America's Continuing Journey for Justice: I'll Be There
Thirty summers ago, I visited Universal Studios on a family vacation. My favorite part of the back-lot tour was the 1970s van sitting in an empty parking lot. Although it appeared to be a standard seventies junk-mobile, the van was made of Styrofoam, making it possible for me to lift the entire “vehicle” with just one hand and hold the rear bumper high over my head. Somewhere, I have a photo of my dad “rescuing” me from under the van. It always reminds me of how much I wanted to grow up and save the day, just like my dad.
Two other, more famous photos – taken 50 summers ago – continue to inspire me, too.
The first, taken on the Edmund Pettus Bridge in Selma, AL, captured Dr. Martin Luther King, Jr., crossing the span peaceably with other leaders, including Rabbi Abraham Joshua Heschel, who later famously described the moment as “praying with [his] feet.”
The second photo, taken three days later in Montgomery, AL, includes Dr. King, Rabbi Heschel, and Rabbi Maurice Eisendrath, then-president of the Union of American Hebrew Congregations (now the Union for Reform Judaism). Cradled in Eisendrath’s arms is a sacred Torah.
These photos are the reason I became a rabbi.
Recently, I learned about the NAACP’s endeavor, America’s Journey for Justice, a 40-day march from Selma, AL, to Washington, D.C. Its goal is to further a national policy agenda that protects Americans’ rights to a fair criminal justice system, unrestricted access to vote, sustainable, living wage jobs, and equitable public education.
On each night of the 860-mile journey, which begins on August 1, travelers will come together in prayer and study around the compelling civil rights issues of our day. A massive rally will celebrate the journey’s end in our nation’s capital, followed by a large-scale civil rights advocacy day.
I immediately started to make associations: 40 days of walking toward the promise of a better America was a perfect parallel with our people’s 40-year walk toward our own Land of Promise.
Recalling the photo of Dr. King and Rabbi Heschel on the Pettus Bridge, I knew the Jewish community had to be in on this march – from beginning to end. Compelled by the decades-old photo of Rabbi Eisendrath and the Torah scroll, I wanted to find a way to make sure a Torah scroll and a rabbi – or better yet, 40 different rabbis – shared the entire journey.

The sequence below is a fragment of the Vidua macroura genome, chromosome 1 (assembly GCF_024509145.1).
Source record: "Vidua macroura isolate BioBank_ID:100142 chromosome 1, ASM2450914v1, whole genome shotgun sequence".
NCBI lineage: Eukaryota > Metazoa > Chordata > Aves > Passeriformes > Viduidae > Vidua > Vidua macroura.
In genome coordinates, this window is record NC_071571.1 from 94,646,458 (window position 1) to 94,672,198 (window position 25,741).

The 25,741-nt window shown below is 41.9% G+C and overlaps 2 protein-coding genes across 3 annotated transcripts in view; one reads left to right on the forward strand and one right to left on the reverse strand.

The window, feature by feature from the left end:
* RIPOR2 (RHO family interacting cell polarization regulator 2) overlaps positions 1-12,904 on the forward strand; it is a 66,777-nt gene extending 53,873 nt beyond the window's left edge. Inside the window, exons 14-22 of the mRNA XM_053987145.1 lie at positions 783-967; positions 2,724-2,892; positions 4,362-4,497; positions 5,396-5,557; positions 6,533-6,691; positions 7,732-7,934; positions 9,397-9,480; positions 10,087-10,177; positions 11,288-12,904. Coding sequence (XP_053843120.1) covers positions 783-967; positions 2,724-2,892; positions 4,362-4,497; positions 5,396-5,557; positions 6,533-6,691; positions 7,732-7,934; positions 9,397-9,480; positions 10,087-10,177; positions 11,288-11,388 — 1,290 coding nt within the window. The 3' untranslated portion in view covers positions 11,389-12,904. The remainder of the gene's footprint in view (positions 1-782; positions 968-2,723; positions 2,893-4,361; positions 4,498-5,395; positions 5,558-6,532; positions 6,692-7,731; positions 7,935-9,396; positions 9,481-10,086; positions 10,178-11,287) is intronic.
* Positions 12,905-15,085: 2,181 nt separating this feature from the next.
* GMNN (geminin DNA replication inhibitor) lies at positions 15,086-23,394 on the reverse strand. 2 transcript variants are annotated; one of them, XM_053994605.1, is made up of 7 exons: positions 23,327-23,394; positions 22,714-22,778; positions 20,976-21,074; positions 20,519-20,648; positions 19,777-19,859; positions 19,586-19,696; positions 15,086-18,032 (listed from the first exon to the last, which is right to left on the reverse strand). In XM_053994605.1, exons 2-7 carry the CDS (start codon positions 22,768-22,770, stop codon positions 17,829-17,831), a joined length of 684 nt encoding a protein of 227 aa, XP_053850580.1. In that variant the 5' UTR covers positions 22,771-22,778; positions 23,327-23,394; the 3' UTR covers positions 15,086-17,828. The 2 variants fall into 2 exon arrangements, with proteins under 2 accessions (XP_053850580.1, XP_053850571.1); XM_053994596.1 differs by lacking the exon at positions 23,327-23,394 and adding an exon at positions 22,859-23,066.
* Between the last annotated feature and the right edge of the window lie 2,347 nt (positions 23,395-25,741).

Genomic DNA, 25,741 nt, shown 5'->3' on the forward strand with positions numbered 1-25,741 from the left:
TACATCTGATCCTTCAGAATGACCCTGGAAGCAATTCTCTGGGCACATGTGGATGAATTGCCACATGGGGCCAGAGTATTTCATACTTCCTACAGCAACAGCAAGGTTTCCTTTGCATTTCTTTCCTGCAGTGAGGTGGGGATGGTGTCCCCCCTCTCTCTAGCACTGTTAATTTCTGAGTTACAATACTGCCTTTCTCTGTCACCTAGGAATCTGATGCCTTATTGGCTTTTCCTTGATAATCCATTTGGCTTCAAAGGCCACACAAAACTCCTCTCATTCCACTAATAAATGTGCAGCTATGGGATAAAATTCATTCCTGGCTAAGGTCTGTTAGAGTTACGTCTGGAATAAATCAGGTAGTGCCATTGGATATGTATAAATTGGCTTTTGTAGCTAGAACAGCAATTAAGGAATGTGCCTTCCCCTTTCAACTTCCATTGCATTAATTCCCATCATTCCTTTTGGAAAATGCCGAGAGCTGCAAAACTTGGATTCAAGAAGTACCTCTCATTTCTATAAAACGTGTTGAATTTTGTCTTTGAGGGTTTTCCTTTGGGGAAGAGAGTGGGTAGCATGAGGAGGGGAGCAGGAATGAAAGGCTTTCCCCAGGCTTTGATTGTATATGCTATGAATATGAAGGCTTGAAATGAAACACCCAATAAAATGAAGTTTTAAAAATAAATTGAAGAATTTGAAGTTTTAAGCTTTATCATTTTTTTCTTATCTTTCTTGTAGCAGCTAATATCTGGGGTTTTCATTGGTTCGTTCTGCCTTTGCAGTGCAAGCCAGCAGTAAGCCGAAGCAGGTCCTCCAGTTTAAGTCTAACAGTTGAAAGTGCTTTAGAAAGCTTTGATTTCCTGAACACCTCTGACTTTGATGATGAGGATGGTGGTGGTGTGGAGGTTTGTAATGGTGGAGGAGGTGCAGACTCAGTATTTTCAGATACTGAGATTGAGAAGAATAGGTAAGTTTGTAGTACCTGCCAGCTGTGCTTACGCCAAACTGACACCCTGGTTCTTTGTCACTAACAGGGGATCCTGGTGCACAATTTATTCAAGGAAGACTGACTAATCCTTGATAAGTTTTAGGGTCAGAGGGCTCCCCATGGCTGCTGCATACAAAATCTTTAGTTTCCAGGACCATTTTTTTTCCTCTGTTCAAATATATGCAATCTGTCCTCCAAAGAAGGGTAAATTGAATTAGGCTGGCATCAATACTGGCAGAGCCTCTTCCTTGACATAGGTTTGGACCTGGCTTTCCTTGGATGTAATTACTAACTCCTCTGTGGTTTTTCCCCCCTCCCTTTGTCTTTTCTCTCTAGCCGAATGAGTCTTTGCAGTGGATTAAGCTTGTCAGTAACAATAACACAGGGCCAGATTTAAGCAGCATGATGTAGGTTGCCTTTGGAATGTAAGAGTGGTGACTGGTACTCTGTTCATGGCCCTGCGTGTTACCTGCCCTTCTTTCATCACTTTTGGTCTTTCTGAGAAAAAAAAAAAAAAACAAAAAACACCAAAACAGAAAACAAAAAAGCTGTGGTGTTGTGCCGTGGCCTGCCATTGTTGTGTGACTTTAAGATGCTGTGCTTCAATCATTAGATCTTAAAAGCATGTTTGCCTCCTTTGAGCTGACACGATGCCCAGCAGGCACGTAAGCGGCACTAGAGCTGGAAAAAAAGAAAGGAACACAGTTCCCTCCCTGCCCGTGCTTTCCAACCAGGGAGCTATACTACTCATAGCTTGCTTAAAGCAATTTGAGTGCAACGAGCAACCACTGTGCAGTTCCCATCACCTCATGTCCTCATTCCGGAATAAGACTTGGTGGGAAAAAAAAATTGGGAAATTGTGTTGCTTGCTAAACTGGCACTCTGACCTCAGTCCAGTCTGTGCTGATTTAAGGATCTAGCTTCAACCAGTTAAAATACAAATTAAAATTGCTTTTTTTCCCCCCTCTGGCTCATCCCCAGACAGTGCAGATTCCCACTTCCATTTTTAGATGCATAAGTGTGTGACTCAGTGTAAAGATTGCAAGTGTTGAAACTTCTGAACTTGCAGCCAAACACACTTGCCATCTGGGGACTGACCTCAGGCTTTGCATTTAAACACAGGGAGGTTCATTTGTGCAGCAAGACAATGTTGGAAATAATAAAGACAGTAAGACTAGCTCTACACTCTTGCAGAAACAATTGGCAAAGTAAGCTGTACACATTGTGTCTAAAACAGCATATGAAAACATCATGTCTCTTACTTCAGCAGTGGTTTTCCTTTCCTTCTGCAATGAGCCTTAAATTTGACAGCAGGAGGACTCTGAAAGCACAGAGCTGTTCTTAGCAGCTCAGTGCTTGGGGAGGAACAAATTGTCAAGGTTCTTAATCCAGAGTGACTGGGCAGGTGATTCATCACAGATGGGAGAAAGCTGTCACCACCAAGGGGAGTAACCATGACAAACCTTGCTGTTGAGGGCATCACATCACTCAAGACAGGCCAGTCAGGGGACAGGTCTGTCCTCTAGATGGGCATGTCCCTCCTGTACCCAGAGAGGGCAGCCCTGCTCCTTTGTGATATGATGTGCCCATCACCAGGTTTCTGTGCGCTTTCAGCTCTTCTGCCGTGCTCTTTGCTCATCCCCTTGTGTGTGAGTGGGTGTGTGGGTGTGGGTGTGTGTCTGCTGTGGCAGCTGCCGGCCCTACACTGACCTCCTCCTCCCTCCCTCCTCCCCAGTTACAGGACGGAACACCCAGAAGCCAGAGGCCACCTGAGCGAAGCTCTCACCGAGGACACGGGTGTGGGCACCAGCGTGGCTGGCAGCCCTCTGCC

Realizing that I could no longer be inspired by pictures of the past if I wasn’t willing to walk in the present, I was in.
In mid-July, the Reform Jewish community committed to participating in America’s Journey for Justice. The Religious Action Center of Reform Judaism is coordinating involvement of at least 40 rabbis, who will carry a Chicago Sinai Congregation Torah scroll, the cover of which bears a most appropriate inscription: “All its ways are Peace.” Congregations, too, will join the journey, with members walking and participating in the “rally days” scheduled in state capitols along the way.
Eight years ago, I visited Selma and the National Voting Rights Museum and Institute. Near the entrance, a wall covered with Post-It notes greets visitors. Printed across the top of each note are the words “I was there” followed by personal reminiscences of those who stood on both sides of the Edmund Pettus Bridge in 1965. It is a powerful wall of testimony.
If we are committed to make our nation a true land of promise for all, we need a new generation of Reform Jewish leaders to step forward and say, “We were there.” Indeed, taking a page from the old Universal Studios’ playbook, we need to believe we can “lift the van,” doing all that is required to bring justice to our America. Lest we think that 860 miles is too long a road or that making serious changes to the structural injustices so deeply ingrained in American society is too big a task, we need to remember that every worthwhile journey begins with a simple step.
As I prepare to take my first simple steps in Selma on August 1, I ask myself, “What do I want to write on the Post-It note the next generation will read?”
That I watched the journey on TV? No.
That I read about it in the paper? No.
I want to write, “I was there.”